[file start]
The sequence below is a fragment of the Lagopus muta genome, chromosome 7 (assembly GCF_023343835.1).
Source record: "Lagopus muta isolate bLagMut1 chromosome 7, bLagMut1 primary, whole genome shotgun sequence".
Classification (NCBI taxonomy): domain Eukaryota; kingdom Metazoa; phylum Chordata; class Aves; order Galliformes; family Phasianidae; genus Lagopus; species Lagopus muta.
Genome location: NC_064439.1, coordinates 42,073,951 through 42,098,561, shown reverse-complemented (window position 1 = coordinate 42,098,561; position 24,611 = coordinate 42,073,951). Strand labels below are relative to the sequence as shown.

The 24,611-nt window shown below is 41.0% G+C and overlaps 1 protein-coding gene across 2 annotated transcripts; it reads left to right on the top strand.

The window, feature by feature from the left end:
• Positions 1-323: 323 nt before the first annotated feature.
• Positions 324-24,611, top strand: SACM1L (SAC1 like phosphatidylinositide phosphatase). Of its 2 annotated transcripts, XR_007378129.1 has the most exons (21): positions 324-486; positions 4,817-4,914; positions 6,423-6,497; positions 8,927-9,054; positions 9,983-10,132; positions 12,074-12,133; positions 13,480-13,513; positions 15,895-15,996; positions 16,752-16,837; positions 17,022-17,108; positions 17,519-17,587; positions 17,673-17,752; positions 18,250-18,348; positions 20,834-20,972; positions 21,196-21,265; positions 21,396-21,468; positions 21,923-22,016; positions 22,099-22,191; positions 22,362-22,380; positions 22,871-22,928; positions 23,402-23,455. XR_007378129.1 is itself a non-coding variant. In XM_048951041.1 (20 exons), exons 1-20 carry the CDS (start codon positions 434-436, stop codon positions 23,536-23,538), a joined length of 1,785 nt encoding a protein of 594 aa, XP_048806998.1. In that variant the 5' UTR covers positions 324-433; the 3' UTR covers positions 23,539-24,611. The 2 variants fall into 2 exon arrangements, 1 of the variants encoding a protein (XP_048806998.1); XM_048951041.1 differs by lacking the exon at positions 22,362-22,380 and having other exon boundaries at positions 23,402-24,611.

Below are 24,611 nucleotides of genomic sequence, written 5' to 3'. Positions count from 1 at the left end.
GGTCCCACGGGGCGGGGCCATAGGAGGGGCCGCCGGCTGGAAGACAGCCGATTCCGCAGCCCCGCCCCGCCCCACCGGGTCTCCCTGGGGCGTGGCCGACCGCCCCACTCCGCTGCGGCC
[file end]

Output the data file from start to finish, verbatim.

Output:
The sequence below is a fragment of the Lagopus muta genome, chromosome 7 (assembly GCF_023343835.1).
Source record: "Lagopus muta isolate bLagMut1 chromosome 7, bLagMut1 primary, whole genome shotgun sequence".
Classification (NCBI taxonomy): domain Eukaryota; kingdom Metazoa; phylum Chordata; class Aves; order Galliformes; family Phasianidae; genus Lagopus; species Lagopus muta.
Genome location: NC_064439.1, coordinates 42,073,951 through 42,098,561, shown reverse-complemented (window position 1 = coordinate 42,098,561; position 24,611 = coordinate 42,073,951). Strand labels below are relative to the sequence as shown.

The 24,611-nt window shown below is 41.0% G+C and overlaps 1 protein-coding gene across 2 annotated transcripts; it reads left to right on the top strand.

The window, feature by feature from the left end:
• Positions 1-323: 323 nt before the first annotated feature.
• Positions 324-24,611, top strand: SACM1L (SAC1 like phosphatidylinositide phosphatase). Of its 2 annotated transcripts, XR_007378129.1 has the most exons (21): positions 324-486; positions 4,817-4,914; positions 6,423-6,497; positions 8,927-9,054; positions 9,983-10,132; positions 12,074-12,133; positions 13,480-13,513; positions 15,895-15,996; positions 16,752-16,837; positions 17,022-17,108; positions 17,519-17,587; positions 17,673-17,752; positions 18,250-18,348; positions 20,834-20,972; positions 21,196-21,265; positions 21,396-21,468; positions 21,923-22,016; positions 22,099-22,191; positions 22,362-22,380; positions 22,871-22,928; positions 23,402-23,455. XR_007378129.1 is itself a non-coding variant. In XM_048951041.1 (20 exons), exons 1-20 carry the CDS (start codon positions 434-436, stop codon positions 23,536-23,538), a joined length of 1,785 nt encoding a protein of 594 aa, XP_048806998.1. In that variant the 5' UTR covers positions 324-433; the 3' UTR covers positions 23,539-24,611. The 2 variants fall into 2 exon arrangements, 1 of the variants encoding a protein (XP_048806998.1); XM_048951041.1 differs by lacking the exon at positions 22,362-22,380 and having other exon boundaries at positions 23,402-24,611.

Below are 24,611 nucleotides of genomic sequence, written 5' to 3'. Positions count from 1 at the left end.
GGTCCCACGGGGCGGGGCCATAGGAGGGGCCGCCGGCTGGAAGACAGCCGATTCCGCAGCCCCGCCCCGCCCCACCGGGTCTCCCTGGGGCGTGGCCGACCGCCCCACTCCGCTGCGGCC